"unauthenticated_action": "AllowAnonymous|RedirectToLoginPage|RejectWith401|RejectWith404"
      }
    },
    ...
  ]
}

Now let’s talk about what these properties are for:

  • routes: Required. A collection of URL authorization rules for your App Service app.  In this preview release, each route contains an http_methods, a path_prefix, and a policies property, described below.
      • http_methods: Optional. An array of HTTP verbs that can be used to trigger a route policy. If not specified, all HTTP verbs can be used to trigger the policy.
      • path_prefix: Required. A relative URL path under which the specified policies will be enforced. More details on this in a subsequent section.
      • policies: A collection of policies to enforce when an HTTP request matches a route. At the time of writing, the only supported sub-property is unauthenticated_action.
      • unauthenticated_action: Required. One of the following values:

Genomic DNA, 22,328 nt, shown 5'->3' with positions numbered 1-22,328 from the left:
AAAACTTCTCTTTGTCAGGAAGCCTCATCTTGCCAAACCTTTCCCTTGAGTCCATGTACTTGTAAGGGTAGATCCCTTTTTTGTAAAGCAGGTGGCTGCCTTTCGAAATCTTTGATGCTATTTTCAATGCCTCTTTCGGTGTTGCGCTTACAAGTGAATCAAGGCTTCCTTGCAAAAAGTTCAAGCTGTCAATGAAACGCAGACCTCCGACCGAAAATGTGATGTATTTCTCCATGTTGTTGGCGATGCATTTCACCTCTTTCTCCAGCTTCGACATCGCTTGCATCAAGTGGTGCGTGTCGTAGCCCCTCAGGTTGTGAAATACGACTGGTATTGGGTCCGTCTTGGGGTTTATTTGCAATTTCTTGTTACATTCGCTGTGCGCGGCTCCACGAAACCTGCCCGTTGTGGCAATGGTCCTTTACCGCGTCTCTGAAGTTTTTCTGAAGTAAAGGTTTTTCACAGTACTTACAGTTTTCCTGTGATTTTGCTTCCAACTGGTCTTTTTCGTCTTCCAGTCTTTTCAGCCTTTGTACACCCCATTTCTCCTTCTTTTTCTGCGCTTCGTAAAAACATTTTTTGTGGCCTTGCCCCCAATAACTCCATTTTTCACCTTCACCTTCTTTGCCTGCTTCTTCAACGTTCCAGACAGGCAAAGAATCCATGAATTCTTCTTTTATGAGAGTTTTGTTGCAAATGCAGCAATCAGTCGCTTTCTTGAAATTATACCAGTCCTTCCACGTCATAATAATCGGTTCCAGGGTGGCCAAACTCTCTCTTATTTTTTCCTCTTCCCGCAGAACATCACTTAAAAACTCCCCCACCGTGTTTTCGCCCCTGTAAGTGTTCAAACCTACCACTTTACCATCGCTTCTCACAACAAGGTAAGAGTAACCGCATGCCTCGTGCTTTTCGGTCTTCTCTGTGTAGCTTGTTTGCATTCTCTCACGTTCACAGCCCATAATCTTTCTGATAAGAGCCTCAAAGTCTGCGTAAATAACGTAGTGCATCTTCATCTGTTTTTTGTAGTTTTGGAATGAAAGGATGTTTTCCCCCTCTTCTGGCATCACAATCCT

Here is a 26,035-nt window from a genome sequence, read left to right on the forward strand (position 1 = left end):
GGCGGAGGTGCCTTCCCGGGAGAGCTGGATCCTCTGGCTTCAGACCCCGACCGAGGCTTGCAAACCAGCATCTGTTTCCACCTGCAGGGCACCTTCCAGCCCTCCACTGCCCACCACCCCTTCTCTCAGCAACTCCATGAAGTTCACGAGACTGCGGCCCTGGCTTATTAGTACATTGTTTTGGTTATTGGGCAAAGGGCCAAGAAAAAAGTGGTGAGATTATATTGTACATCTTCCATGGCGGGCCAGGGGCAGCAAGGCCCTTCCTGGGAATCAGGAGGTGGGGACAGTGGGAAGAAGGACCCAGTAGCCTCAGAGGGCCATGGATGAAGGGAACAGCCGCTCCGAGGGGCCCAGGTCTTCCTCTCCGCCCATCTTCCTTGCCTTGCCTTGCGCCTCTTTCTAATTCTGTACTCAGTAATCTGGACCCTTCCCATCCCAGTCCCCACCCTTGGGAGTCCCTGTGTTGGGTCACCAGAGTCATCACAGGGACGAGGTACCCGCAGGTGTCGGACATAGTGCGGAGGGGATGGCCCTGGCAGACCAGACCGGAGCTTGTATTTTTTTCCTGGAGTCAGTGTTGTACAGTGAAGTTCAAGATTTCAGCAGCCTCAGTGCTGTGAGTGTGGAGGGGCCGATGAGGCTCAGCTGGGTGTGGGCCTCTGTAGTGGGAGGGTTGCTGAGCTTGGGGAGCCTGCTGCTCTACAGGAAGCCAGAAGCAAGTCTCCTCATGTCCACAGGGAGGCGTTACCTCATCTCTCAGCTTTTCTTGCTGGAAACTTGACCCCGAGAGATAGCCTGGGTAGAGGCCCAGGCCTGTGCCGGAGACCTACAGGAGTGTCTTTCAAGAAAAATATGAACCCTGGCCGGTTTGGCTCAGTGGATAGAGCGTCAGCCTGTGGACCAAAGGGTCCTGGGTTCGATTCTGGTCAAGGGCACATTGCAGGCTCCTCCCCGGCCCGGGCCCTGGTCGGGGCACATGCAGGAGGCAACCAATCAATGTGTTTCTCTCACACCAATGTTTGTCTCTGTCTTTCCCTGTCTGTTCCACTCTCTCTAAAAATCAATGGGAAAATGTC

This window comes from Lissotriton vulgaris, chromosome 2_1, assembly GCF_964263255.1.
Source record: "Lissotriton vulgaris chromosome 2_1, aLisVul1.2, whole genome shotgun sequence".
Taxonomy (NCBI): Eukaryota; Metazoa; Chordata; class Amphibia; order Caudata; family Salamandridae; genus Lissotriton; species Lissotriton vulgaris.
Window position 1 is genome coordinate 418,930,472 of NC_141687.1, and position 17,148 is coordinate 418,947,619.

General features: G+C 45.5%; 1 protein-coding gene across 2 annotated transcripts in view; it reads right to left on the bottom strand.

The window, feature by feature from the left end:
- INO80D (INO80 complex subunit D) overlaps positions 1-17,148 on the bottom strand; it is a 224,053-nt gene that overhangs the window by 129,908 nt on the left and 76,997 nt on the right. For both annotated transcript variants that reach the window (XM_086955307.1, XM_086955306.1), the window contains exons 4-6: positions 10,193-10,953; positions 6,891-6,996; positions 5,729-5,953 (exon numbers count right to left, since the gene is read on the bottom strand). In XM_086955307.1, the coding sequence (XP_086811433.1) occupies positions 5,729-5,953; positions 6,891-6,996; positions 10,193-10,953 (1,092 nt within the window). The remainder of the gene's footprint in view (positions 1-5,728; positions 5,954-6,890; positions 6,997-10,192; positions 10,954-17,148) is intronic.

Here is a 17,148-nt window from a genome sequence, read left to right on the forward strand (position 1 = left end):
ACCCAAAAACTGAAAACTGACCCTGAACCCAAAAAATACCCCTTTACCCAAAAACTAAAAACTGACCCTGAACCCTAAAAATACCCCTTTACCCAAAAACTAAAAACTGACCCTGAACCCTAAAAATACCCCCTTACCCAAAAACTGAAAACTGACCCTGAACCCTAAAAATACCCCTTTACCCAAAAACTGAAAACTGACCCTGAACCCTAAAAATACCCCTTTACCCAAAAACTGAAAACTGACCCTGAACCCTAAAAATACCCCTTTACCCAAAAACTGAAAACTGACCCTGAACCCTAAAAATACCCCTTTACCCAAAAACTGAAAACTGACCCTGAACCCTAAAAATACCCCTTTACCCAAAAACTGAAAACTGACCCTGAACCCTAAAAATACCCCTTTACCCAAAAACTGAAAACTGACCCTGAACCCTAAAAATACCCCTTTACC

• AllowAnonymous: Allows anonymous clients to access the resource.
        • RedirectToLoginPage: If a user is unauthenticated, they will be redirected to the login page of the default identity provider that was configured in the portal (for example, Azure Active Directory).
        • RejectWith401: Unauthenticated requests will fail with an HTTP 401 status.
        • RejectWith404: Unauthenticated requests will fail with an HTTP 404 status. You would choose this over RejectWith401 when you want to hide the existence of HTTP routes within your app.

As you can see, there are quite a few ways in which you can configure URL-based authorization policies for your app.